Sentences can be identified as having one of four purposes:
Declarative sentences are the most common type of sentence in English literature. A declarative sentence states a fact. (Interestingly, the preceding sentence, and this sentence also, are declarative sentences.)
In addition to making a statement or sharing a fact, declaratives always end with a period.
Examples of declarative sentences:
- The bus arrived late.
- My pink sweater needs to be washed.
- The book, while thought-provoking, was challenging to read because of its advanced vocabulary.
Declarative sentences may be short and simple, getting straight to the point, or declarative sentences may be lengthier and include prepositions, objects of prepositions, direct objects, and indirect objects.
Don't let a sentence's structure or length fool you! A declarative sentence states something. A declarative sentence does not command, question, or proclaim. A declarative sentence states a fact.
Like the declarative sentences discussed above, imperative sentences also end with a period. Imperative sentences give a command or ask someone to do so something.
Imperative sentences may appear to lack a subject:
- Shut the door.
- Clear the table.
- Stop right this instant.
Imperative sentences, like declarative sentences, may be short and simple or long and complex, however, imperative sentences are typically short simple sentences. Again however, don't be fooled by the sentence structure. An imperative sentence can have any style of sentence structure and still be an imperative sentence.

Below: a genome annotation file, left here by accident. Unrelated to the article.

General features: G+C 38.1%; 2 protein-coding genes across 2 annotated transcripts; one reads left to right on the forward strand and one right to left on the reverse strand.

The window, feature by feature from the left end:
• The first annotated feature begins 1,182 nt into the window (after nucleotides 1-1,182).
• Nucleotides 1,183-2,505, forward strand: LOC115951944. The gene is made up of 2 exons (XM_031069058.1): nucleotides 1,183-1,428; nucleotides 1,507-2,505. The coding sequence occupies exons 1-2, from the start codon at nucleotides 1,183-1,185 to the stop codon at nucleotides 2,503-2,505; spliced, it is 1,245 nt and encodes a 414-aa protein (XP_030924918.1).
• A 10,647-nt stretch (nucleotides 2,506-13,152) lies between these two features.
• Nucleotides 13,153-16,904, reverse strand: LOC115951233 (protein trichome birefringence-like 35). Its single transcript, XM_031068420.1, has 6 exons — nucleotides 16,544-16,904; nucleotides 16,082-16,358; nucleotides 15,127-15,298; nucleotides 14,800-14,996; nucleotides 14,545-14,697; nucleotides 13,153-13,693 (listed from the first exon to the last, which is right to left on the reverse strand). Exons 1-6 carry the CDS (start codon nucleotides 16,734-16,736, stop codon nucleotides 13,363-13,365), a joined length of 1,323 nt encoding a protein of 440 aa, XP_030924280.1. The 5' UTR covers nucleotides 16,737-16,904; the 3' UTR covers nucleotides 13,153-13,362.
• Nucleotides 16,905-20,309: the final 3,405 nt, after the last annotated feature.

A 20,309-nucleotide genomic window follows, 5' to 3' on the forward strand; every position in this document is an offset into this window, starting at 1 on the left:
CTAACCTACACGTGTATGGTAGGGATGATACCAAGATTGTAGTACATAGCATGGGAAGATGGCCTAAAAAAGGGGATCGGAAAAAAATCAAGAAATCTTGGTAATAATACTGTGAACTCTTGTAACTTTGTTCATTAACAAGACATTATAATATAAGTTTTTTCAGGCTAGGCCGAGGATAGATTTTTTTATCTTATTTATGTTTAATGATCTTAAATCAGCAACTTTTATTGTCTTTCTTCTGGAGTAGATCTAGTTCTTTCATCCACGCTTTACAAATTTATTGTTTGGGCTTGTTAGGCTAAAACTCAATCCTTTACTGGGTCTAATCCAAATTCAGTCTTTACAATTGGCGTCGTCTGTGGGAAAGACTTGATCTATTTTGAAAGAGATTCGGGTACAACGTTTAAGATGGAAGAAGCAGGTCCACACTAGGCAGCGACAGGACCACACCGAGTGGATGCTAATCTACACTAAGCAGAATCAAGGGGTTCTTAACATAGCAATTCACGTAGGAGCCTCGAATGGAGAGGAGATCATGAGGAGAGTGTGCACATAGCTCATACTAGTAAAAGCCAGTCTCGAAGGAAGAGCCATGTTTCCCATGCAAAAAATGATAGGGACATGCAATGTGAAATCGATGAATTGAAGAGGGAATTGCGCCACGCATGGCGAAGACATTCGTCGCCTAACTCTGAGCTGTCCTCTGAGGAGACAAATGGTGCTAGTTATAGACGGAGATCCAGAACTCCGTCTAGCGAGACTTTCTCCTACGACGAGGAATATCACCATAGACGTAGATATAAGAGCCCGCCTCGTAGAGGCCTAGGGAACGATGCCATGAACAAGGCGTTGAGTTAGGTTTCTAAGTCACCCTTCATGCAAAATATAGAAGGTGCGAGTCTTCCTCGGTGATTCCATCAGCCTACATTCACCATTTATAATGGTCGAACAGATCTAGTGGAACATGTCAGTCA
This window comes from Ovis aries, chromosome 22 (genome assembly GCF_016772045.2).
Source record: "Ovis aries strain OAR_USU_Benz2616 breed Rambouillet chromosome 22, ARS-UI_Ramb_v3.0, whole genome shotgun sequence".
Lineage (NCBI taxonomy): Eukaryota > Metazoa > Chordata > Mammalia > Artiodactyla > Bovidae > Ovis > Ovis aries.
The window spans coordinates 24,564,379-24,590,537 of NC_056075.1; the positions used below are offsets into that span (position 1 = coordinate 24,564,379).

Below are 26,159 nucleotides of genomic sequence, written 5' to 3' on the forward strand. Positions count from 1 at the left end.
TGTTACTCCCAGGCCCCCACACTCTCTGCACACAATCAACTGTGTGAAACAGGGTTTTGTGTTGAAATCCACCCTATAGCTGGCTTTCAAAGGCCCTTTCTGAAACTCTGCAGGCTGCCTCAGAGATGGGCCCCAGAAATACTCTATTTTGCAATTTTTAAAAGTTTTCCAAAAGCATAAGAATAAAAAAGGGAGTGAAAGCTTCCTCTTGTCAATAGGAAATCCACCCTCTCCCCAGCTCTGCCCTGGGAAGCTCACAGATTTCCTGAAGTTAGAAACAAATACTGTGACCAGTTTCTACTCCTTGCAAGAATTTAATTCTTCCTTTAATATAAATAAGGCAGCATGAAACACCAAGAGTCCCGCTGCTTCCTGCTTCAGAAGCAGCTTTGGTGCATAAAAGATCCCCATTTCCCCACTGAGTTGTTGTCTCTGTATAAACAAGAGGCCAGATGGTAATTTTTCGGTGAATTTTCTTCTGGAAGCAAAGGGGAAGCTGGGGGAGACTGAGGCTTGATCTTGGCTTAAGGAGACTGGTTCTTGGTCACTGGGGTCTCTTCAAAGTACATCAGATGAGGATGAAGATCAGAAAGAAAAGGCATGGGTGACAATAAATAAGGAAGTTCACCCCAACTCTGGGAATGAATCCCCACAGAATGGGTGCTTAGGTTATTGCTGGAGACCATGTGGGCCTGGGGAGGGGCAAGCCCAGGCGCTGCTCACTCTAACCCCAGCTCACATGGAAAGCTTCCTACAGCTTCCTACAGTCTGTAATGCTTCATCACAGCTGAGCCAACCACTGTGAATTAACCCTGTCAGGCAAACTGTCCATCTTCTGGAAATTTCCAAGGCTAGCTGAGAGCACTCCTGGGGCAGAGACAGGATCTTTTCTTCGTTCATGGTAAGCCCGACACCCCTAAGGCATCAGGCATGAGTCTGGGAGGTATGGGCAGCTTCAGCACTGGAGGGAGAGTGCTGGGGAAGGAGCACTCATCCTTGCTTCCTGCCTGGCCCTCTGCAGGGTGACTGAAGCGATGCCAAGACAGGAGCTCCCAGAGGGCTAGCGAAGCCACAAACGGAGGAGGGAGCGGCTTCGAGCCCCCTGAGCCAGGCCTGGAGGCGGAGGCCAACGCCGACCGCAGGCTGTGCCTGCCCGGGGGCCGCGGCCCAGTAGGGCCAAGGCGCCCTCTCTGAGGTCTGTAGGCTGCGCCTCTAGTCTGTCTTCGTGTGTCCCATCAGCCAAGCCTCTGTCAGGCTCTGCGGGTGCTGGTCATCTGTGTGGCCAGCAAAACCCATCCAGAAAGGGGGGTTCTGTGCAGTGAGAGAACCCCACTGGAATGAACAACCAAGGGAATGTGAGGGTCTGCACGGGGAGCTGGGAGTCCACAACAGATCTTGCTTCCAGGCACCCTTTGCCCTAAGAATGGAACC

An imperative sentence commands, requests, or orders someone to do something.
Interrogative sentences have different terminal punctuation than declarative sentences and imperative sentences. Interrogative sentences always end with a questions mark.
- Where are you going today?
- Will you hand me the red paintbrush, please?
- I don't know; which train do you think we should take?
Exclamatory sentences have different terminal punctuation than declarative sentences, imperative sentences, and interrogative sentences. Exclamatory sentences always end with an exclamation mark.
- I'm so angry!
- Get away from me!
- It's so beautiful; I love it!
An exclamatory sentence uses strong emotion and ends with an exclamation mark.
Identifying the Four Types of Sentences
There are four types of sentences when classifying sentences by purpose: declarative, imperative, interrogative, and exclamatory. When identifying sentence types ask yourself, "What is the sentence doing?"
If the sentence is stating a fact or describing something and ends with a period then it is a declarative sentence.
If the sentence is giving a command or requesting someone to do something and ends with a period then it is an imperative sentence.
If the sentence requests information or asks a question and ends with a question mark then it is an interrogative sentence.
If the sentence proclaims something or uses very strong emotions and ends with an exclamation mark then it is an exclamatory sentence.